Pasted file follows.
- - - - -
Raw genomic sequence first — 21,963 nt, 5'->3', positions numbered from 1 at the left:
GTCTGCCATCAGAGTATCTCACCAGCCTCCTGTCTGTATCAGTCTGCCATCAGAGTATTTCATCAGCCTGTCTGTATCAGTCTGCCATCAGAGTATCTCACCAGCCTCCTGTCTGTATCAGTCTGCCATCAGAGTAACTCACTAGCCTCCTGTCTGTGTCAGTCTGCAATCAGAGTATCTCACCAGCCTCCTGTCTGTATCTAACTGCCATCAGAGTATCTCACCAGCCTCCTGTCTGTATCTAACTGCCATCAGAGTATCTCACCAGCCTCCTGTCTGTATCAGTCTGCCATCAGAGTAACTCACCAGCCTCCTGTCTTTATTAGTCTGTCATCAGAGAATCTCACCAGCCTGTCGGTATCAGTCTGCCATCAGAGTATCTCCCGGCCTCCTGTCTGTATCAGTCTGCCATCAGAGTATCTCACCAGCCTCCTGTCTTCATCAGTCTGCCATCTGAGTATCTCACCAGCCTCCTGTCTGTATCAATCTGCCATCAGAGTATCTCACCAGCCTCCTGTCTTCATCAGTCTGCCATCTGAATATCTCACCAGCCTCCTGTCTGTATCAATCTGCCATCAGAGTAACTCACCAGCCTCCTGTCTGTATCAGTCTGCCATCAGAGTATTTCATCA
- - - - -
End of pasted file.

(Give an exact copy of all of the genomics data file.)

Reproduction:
Raw genomic sequence first — 21,963 nt, 5'->3', positions numbered from 1 at the left:
GTCTGCCATCAGAGTATCTCACCAGCCTCCTGTCTGTATCAGTCTGCCATCAGAGTATTTCATCAGCCTGTCTGTATCAGTCTGCCATCAGAGTATCTCACCAGCCTCCTGTCTGTATCAGTCTGCCATCAGAGTAACTCACTAGCCTCCTGTCTGTGTCAGTCTGCAATCAGAGTATCTCACCAGCCTCCTGTCTGTATCTAACTGCCATCAGAGTATCTCACCAGCCTCCTGTCTGTATCTAACTGCCATCAGAGTATCTCACCAGCCTCCTGTCTGTATCAGTCTGCCATCAGAGTAACTCACCAGCCTCCTGTCTTTATTAGTCTGTCATCAGAGAATCTCACCAGCCTGTCGGTATCAGTCTGCCATCAGAGTATCTCCCGGCCTCCTGTCTGTATCAGTCTGCCATCAGAGTATCTCACCAGCCTCCTGTCTTCATCAGTCTGCCATCTGAGTATCTCACCAGCCTCCTGTCTGTATCAATCTGCCATCAGAGTATCTCACCAGCCTCCTGTCTTCATCAGTCTGCCATCTGAATATCTCACCAGCCTCCTGTCTGTATCAATCTGCCATCAGAGTAACTCACCAGCCTCCTGTCTGTATCAGTCTGCCATCAGAGTATTTCATCA